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Establish Your Credibility For Better Public Relations

By: Ana Ventura

Ana Ventura specializes in helping businesses, organizations, and individuals get media coverage. She is a PR expert at DrNunley's http://FullServicePR.com , a site specializing in affordable publicity services.  Reach Ana at mailto:ana@fullservicepr.com or 801-328-9006.

I had a college professor one semester that was so captivating in his lectures that I was hesitant to leave when the class was over. I probably would have been content to sit there and listen to him spout off about anything as long as he kept talking. He was interesting, yes, but even if he had stated that cats could talk and buildings could walk, I probably would have believed him solely based on how much I trusted and respected his knowledge.

There are many aspects of public speaking that should be taken into account when incorporating speeches and presentations into a public relations campaign. One of the first ones that should be considered, though, is the issue of credibility.

What is credibility? Well, it incorporates a lot of things, but the main point to remember is that when you are credible, people are more inclined to trust you and believe that you are a reliable source of information.

So how do you go about building your credibility? Well, let's take a closer look at what defines credibility.

Competence: If you stand up in front of an audience and decide to talk about Darwinian logic without any sort of conception of who Darwin even was, your audience probably isn't going to believe that you have the authority to be speaking on such a subject. However, if you list your information sources in your presentation along with a quote or visual aid, your audience will know that you did your research, and that you know your stuff.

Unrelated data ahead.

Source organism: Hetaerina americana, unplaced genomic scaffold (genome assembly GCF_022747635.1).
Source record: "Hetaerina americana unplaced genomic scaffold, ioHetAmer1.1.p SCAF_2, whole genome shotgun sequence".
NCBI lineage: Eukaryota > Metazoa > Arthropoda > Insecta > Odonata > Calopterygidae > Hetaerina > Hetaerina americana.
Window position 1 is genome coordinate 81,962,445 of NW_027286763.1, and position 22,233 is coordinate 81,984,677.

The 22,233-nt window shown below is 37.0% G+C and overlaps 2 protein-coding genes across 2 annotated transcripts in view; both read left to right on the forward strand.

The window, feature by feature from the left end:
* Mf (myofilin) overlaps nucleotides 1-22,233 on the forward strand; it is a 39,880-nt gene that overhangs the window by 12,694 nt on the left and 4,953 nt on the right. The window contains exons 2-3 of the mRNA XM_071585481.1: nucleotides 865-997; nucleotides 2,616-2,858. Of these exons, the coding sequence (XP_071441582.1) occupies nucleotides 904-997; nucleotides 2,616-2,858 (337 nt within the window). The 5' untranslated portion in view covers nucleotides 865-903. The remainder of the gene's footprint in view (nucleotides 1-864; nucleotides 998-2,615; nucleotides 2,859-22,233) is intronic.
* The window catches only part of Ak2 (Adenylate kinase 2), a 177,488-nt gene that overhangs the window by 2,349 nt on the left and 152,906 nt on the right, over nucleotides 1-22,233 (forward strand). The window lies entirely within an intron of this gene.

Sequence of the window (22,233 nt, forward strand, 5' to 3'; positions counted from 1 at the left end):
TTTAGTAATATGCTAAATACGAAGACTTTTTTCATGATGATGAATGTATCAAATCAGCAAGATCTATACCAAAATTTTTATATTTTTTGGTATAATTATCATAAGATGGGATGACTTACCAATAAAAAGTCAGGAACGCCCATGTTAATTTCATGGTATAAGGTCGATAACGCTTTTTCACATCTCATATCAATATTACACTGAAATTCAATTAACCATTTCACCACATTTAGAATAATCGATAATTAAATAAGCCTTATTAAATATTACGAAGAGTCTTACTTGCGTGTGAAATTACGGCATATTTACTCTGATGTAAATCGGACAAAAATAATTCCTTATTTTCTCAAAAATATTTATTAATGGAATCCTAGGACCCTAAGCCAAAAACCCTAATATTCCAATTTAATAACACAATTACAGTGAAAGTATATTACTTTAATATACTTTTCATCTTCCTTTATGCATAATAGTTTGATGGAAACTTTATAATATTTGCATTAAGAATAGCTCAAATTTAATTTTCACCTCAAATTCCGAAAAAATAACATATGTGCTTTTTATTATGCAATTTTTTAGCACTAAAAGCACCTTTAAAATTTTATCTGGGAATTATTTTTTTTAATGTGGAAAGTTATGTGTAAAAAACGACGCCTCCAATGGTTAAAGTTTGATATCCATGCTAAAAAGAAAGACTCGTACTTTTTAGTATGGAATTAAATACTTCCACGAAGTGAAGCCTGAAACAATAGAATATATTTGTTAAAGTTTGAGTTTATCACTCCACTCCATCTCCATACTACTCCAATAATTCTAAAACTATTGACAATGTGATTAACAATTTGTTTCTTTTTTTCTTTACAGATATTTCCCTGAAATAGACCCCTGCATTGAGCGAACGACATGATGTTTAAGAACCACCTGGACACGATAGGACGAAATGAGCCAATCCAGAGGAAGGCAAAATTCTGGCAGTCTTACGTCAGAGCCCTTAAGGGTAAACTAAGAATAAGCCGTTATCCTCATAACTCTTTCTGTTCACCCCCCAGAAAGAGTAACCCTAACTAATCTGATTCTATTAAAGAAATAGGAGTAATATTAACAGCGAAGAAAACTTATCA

Other ways to show your competence is to let the audience know about your educational or professional background. You don't have to sound like you're putting on airs here, because the simple truth is that the more work you've done in a specific area, the more you will know about the topic.

Confidence: Looking like you are nervous and uncomfortable doesn't say much for your knowledge. It doesn't matter if you spent twenty five years living with gorillas, people aren't going to have nearly as much respect for your points about primate communication if you don't look like you have any self-assurance. Delivery packs just as much of a punch as a thorough intellect, as long as you remember that you need both to give a great presentation.

Character: Character is a little trickier, because it's based more on a values system than on how much you know about something. If you've researched your audience's demographics beforehand, you will have more of an idea what sort of issues they will or will not respond to. Even if you are presenting something that is the antithesis of everything they stand for, you can still find ways to word your arguments so that you will appear credible and non threatening.

Rapport: Ah, rapport. Common experiences and interests are what help us as humans relate to each other. If your audience knows you share similar feelings with them, they will be more likely to respond to your message in a positive way.

As a society, the majority of individuals tend to hold a pretty similar system of values that you can use to help you build your own credibility. Social and community values seek to attain such ideals as peace, freedom, respect, family security, and living a comfortable life. Personal values for the individual show that most people wish to be ambitious, forgiving, responsible, and honest. By demonstrating that you stand for similar ideals as your audience, you help maintain a component of trust.

Once your audience has a built a foundation of trust and respect, your message will seep in a lot more easily than if you have little or no credibility. Keep in mind that you can't cruise through a presentation on credibility alone, but it will certainly help your case by leaps and bounds.

© Copyright 2001, Ana Ventura.

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The author assumes full responsibility for the contents of this article and retains all of its property rights. MarcommWise publishes it here with the permission of the author. MarcomWise assumes no responsibility for the article's contents.

 

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